dish pan hands
7AM Sunday morning - dishes from yesterday are stacked on the side of the sink, waiting patiently for a bath. And this scene distresses me. To the point where I ignore the pile and begin making coffee. But as the coffee brews, I find myself filling the sink with hot soapy water, washing last's night business, while silently vowing to stop "the dishes can wait" nonsense. I will turn over a new leaf, I will clean up the kitchen each night so that in the morning I'm greeted to order and clutter free counter tops. I will end my mostly hate relationship with washing dishes. Clearly, I have not had coffee.
I play games to make myself do the dishes. Fill the sink, eat some chocolate. Scrub the pans, have a glass of wine. Mostly I cheat. Not to win, but to get out of what I view as tedious housework: the shit jobs that no one else wants to do. The reason why Josephine Garis Cochran invented the dishwasher - well that and she was tired of the servants breaking her fine china. Unfortunately for me, I have no one else to toss the job to. And no one to stop me from eating chocolate, drinking wine and dancing to loud music when I might just be rubbing the plates clean. The only "dishwasher" in the place is me.
Being American, I want to blame someone else for this. It must be the result of having to do dishes as a child I reason or the fact that every damn cooking show I watched did this really great trick with the dirty pots and pans whereby they were placed on a shelf out of view. Think about it, you're 6 and you see the pots and pans get carried off camera - who knows, maybe to get thrown away? Maybe to begin a second career in a film featuring pans with caked on gravy and yesterday's eggs. But certainly not to get washed, because hey they would have shown you that wouldn't they? Yeah, that's it. I'm blaming the Galloping Gourmet and Julia and some guy I remember as Chef Roy. If only they had spent time extolling the virtues of sudsing up a pan. Being up to your elbows in Palmolive.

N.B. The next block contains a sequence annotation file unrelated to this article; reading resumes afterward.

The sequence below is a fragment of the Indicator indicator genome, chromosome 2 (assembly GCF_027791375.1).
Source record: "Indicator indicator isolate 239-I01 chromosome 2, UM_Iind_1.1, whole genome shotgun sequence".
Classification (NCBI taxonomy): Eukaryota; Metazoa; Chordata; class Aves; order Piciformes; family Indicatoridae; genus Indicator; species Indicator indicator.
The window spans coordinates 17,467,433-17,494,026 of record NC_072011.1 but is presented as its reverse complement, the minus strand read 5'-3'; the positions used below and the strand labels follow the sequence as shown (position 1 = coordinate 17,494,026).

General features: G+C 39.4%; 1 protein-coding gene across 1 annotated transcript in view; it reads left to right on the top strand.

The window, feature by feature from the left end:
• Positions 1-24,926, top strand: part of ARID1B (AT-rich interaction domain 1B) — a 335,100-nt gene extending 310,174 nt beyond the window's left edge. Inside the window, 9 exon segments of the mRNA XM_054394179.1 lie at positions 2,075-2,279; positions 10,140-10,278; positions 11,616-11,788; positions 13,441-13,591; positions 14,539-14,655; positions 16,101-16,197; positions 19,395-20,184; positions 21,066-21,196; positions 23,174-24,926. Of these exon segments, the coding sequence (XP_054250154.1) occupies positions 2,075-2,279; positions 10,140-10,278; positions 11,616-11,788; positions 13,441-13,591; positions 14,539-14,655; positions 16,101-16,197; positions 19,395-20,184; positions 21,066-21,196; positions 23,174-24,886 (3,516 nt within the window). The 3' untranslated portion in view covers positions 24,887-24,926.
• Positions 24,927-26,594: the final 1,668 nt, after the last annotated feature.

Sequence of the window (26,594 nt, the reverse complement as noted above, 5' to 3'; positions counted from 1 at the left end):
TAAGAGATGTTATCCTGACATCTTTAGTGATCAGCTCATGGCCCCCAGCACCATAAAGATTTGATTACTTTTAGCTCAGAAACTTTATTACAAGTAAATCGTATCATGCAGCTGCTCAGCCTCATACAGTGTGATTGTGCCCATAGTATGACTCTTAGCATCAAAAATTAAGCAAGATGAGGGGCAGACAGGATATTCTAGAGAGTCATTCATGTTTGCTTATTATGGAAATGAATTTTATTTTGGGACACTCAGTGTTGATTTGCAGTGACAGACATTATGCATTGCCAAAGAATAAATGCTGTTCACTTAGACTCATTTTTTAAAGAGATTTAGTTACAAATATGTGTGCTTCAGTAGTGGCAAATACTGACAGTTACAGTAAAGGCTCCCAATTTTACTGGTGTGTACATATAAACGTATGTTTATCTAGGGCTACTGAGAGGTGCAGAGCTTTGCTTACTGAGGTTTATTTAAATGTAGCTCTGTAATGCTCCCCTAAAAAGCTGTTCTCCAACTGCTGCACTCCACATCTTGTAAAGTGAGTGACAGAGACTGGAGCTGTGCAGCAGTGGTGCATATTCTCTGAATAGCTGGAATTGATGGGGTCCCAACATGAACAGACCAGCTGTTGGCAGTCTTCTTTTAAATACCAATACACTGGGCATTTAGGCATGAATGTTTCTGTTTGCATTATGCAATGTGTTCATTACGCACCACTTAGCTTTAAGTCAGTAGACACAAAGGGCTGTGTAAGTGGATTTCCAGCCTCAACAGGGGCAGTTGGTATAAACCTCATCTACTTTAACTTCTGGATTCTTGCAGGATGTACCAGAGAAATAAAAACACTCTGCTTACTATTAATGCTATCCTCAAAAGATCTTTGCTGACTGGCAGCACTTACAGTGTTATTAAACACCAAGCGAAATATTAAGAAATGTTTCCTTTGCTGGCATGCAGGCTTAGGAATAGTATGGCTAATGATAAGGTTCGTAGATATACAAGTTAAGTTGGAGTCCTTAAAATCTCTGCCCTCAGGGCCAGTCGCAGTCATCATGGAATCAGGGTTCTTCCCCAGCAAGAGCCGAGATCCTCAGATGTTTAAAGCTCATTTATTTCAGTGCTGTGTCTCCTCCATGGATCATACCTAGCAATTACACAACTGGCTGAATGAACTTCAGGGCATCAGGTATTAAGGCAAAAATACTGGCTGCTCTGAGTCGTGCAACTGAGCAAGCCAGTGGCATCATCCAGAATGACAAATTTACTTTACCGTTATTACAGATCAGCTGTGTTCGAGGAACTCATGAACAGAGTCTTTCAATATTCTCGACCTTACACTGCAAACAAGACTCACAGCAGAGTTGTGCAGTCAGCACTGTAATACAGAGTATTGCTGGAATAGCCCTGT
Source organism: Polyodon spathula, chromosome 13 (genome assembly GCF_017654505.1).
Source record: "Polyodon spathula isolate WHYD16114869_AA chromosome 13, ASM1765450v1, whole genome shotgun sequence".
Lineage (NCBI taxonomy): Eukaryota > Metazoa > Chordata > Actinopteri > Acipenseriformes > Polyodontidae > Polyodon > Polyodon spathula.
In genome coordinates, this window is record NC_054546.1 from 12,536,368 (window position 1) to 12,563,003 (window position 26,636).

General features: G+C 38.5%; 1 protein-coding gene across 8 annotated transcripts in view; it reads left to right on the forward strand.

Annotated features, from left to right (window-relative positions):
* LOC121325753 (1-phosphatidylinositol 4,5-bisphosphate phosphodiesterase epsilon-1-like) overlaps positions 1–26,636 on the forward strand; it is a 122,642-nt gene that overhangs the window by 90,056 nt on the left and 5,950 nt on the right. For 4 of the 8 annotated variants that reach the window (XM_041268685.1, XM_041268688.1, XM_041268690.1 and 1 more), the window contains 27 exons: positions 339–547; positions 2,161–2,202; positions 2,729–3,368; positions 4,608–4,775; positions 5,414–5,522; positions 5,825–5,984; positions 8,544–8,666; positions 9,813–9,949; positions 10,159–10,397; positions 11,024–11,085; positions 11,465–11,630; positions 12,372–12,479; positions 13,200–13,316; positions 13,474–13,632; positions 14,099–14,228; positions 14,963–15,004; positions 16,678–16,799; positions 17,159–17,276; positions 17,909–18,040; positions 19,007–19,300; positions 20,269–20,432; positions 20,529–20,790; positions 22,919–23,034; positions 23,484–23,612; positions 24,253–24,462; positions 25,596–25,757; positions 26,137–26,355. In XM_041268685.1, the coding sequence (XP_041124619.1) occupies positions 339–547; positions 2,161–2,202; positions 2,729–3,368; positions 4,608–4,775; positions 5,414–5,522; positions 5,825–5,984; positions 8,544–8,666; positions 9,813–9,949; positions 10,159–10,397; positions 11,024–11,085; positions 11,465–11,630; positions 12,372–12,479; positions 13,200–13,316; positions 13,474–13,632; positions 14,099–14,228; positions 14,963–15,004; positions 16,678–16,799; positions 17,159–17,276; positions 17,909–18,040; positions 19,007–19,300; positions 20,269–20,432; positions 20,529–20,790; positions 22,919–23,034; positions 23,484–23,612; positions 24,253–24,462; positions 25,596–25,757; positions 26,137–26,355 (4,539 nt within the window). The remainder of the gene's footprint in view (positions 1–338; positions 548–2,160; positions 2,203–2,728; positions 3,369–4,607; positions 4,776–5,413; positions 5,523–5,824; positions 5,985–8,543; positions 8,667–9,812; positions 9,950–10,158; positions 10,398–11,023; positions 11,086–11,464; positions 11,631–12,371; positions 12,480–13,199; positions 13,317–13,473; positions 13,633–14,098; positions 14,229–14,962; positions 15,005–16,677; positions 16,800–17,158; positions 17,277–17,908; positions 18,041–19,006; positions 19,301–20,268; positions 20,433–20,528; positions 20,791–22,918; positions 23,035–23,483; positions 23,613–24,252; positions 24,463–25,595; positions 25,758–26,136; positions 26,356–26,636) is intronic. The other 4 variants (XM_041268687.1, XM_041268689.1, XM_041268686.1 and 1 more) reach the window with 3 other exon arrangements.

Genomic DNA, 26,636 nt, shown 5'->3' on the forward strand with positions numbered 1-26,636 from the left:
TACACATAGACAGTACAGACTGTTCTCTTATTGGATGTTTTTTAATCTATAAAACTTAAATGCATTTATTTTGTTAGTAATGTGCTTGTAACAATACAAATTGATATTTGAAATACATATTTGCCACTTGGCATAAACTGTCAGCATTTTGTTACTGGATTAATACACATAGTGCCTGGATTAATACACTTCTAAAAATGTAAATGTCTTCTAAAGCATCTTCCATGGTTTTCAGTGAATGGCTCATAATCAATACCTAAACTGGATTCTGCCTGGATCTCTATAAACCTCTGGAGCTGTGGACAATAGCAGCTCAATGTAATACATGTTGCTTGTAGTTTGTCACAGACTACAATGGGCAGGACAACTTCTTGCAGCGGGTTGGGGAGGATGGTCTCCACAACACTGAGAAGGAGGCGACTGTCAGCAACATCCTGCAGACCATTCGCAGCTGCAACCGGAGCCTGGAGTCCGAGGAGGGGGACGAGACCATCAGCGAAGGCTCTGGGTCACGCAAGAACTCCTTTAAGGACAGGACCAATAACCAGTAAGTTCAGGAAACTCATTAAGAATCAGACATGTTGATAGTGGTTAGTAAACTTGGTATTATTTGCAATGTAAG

Bob Blumer playfully addresses the subject of dishwash loathing in his cookbook The Surreal Gourmet -Real Food for Pretend Chefs. Actually he got a friend to give his take on making the process a rewarding one. It seems the author himself feels no more excited about cleaning a dish than I do. And while the advice in his book sounds reasonable, I have yet to get "zen" or find dishwashing to be an art form.
But then last night, some kind lady shows up in the kitchen sporting yellow gloves. She cheerfully cleans up the dishes from the days food adventuring AND puts them away. This cannot be me. I'm still the kid who would rather eat liver than wash a dish - no truly this is a ghost or just a plain figment of my imagination. Still the counter is clear this morning.
Tonight, the same odd lady with the yellow gloves showed up for duty about an hour or so after the evening meal. She scrubbed the pots clean, scoured the plates and bowls and silverware. Handled the wine glasses deftly, washing and drying them without breakage. I didn't hear a peep out of her. The whole thing took about 20 minutes, the washing part that is. I think she left them to air dry, which means I must participate in some way by at least putting the clean dishes away.
Which is to say my business is still unfinished.